Obama has finally opted for troop reinforcement. But by evoking the beginning of a scheduled withdrawal 18 months from now, he has also incited the Karzai government to keep the channels of discussion with the Taliban open.
And what if the stabilization of Afghanistan could come only at this price? While Barack Obama’s decision to send 30,000 additional troops to Afghanistan seems to sound the death knell for that option envisaged by the more cynical members of the American administration, those who don’t believe in a military solution in the country continue to militate in favor of a “discussion” with the enemy. Not with the “pragmatic” Taliban Hamid Karzai boasted of having been able to rally to his cause – and who are today considered traitors by the guerrilla – but with the most ideological fringe of the “students’ of religion” representatives, the Mullah Omar and Hezb-e-Islami leader, Gulbuddin Hekmatyar. These are the ones who are inflicting losses on NATO’s forces and laying siege to Kabul. “If you want significant results, you have to talk to important people,” Norwegian diplomat and UN representative in the country Kai Eide declared the day before the elections to encourage discussions with the guerrilla movement’s leadership.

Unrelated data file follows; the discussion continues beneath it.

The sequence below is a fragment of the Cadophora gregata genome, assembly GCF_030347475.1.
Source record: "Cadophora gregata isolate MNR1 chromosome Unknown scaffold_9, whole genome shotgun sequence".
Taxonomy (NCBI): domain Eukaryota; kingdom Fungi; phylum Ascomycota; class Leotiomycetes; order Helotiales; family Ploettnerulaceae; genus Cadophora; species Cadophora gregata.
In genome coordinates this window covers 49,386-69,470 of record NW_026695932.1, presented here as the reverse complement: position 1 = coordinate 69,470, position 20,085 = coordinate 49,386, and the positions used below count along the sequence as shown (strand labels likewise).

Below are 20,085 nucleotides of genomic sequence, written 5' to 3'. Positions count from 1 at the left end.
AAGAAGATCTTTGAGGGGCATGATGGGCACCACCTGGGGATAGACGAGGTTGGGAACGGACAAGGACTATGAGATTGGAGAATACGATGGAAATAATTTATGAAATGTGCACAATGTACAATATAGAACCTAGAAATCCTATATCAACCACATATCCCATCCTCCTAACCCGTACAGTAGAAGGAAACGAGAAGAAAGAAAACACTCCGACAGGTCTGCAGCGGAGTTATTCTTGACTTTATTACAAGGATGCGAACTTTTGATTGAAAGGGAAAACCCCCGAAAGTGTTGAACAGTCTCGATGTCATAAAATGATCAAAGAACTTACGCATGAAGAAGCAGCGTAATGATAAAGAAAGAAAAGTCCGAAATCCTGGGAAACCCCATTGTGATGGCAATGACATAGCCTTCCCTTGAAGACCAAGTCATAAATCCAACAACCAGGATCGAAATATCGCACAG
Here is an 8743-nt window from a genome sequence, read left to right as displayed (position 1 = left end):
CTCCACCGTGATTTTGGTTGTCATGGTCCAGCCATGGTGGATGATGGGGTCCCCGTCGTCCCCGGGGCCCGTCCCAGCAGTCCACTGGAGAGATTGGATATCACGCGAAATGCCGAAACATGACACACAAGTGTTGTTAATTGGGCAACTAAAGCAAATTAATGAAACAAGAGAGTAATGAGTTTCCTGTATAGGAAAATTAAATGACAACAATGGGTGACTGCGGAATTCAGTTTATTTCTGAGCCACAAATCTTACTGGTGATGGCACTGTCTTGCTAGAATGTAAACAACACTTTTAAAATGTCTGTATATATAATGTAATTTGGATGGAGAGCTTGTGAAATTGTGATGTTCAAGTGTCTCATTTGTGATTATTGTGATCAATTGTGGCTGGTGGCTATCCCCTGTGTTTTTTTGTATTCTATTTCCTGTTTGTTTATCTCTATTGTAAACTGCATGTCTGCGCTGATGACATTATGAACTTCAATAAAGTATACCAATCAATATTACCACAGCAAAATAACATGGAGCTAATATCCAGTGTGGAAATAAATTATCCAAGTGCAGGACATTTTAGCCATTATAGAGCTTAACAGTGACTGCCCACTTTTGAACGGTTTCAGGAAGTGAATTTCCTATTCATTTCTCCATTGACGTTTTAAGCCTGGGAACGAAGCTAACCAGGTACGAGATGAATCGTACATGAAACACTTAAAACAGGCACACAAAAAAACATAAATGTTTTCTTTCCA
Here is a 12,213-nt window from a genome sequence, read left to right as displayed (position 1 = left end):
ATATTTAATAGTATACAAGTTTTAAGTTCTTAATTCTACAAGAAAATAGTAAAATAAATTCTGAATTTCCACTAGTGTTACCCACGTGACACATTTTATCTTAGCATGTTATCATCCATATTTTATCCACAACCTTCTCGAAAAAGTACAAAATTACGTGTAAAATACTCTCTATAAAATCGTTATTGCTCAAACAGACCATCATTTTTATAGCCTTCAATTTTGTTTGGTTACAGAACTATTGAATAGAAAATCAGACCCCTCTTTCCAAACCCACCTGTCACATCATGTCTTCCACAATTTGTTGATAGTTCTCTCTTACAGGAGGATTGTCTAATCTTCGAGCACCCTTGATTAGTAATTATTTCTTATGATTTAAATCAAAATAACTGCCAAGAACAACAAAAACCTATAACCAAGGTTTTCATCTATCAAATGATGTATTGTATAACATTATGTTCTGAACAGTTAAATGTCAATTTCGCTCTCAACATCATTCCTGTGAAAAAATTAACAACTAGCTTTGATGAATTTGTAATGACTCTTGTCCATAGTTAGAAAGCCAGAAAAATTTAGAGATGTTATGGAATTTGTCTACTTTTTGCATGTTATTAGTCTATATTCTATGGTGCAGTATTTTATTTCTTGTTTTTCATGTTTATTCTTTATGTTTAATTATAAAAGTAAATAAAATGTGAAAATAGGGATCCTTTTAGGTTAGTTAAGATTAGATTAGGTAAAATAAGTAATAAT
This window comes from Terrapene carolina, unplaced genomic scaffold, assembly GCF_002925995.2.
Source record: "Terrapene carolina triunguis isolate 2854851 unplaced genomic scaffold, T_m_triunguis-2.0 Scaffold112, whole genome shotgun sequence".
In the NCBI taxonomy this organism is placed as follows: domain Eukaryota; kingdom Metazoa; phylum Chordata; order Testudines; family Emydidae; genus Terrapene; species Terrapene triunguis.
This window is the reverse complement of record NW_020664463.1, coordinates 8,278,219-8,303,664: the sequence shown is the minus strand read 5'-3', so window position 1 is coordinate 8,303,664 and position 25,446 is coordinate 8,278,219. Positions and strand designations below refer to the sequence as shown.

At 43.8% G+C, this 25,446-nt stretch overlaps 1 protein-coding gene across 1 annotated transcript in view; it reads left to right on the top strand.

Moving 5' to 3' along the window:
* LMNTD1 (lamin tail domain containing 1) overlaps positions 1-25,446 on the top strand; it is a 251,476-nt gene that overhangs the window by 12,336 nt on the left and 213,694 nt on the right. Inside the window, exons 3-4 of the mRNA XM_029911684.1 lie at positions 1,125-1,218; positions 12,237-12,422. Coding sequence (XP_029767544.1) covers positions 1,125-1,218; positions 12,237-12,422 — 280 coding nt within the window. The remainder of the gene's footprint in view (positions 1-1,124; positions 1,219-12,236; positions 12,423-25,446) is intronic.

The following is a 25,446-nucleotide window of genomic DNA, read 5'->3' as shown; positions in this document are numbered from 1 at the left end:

The idea is highly controversial. Its detractors explain that any attempt at dialogue would be considered a sign of weakness by the fundamentalist guerrilla at precisely the moment when the West is demonstrating the scope of its determination to pacify the country militarily. Didn’t Mullah Omar just violently reject the proposals for national reconciliation that President Karzai since his investiture has ceaselessly tried to engage him in? Nonetheless, Barack Obama has repeated that NATO’s troop withdrawal should begin in 18 months. Yet, nothing proves that the counterinsurgency strategy he has opted for will be a success in the meantime. Consequently, the Afghan president maintains all channels open and, far from official platforms, enemy leaders are talking to one another.
In spite of the fighting, meetings occur between the clandestine headquarters of the blind mullah and the Afghan government. From Pakistan to Kabul, intercessors see to it that messages are passed under the watchful eye of the Americans. Even American Defense Secretary Robert Gates has declared that, in Afghanistan as in Iraq, it would be necessary to come to the point of conducting a policy of a reconciliation with people who have killed American soldiers: “Isn’t that how wars always end?” he declared during a NATO meeting.